Sunday, 2 June 2013

Theatre review: The Blood is Strong

Continuing its work representing all four nations of the United Kingdom, the Finborough's latest show looks at the looming possibility of one of those nations getting lopped off the map. Set in 2011, in the runup to Scottish Parliamentary elections that would go well for the Scottish National Party and open the door to the Independence referendum, David Hutchison's The Blood is Strong compares England and Scotland to a long-standing music hall partnership - they don't always get on, but they've been important to each other for too long to throw it away. Alec (Martin Buchan) is a veteran of the Scottish Music Hall, a singer of romanticised ballads still loved by many but unpopular with the nationalists who see this musical tradition as peddling a Disneyfied, saccharine version of their country. Married to the English Maisie (Janet Amsden,) Alex is quietly pro-Union, but his fiercely intelligent daughter feels differently.

Jean (Margaret-Ann Bain) is standing as an SNP candidate in the election and though on speaking terms with her father is still trying to convince her mother to leave him after a drunken incident that saw Maisie temporarily move out. She has introduced Alec to a filmmaker who wants to make a documentary about his life and career but there may be a sting in this too.

I find the idea of Scotland leaving the Union rather sad (and not just because we'd never get the fucking Tories out in my lifetime if they did) and this sadness permeates the play, but it does aim to entertain in its debate as well. Buchan makes a good flawed hero, embodying this sadness but with a hope that the right decision will get made - his feelings symbolised by a subplot where he meets up again with the music hall partner (Alistair Findlay) he split from some years earlier. On the opposite side of the argument sit Jean and her ex-boyfriend Ian (handsome Steven Miller.) Unbeknownst to Alec, Ian has expressed some pretty contemptuous views of "tartanry" in music, and the documentary may in fact be intended as a hatchet job to promote the nationalist cause.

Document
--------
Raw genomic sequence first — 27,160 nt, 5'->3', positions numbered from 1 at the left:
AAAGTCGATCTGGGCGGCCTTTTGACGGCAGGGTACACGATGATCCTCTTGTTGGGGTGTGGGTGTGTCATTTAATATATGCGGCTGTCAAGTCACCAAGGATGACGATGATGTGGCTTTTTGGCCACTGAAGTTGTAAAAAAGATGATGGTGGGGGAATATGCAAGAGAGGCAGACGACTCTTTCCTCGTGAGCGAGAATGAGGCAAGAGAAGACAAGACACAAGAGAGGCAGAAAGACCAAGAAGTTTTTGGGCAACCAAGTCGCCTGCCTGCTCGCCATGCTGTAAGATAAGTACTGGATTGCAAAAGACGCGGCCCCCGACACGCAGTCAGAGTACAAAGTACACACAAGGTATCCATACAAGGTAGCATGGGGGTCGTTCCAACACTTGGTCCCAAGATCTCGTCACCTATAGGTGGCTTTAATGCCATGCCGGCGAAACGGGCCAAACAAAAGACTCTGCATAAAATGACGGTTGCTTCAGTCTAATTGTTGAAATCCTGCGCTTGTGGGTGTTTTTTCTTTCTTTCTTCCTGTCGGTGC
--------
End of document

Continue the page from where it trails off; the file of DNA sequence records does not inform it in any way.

This younger generation is shown as full of enthusiasm and optimism, but though Hutchison gives both sides of the argument time, he clearly sees them as peddling a naïve fairytale of the future Scotland - as much a falsehood as the tourist-friendly tartan past Alec's songs celebrate. Stuck between this clash of young and old is an adorable turn from Neil McNulty as Tweedie, a chaotic young shop owner with a love for the old music, but no business nous to help sell it to a new generation.

Bruce Guthrie's production is lively and puts forward its political discussion in an interesting way, but Hutchison's storytelling is a bit loose - by the end it's easy to pull together the thematic strands but while it's going on it can feel frustratingly lacking in focus as we meander around the plotlines. But it does have moments of power and the production boasts some fine performances.

The Blood is Strong by David Hutchison is booking in repertory until the 4th of June at the Finborough Theatre.

Running time: 1 hour 30 minutes straight through.

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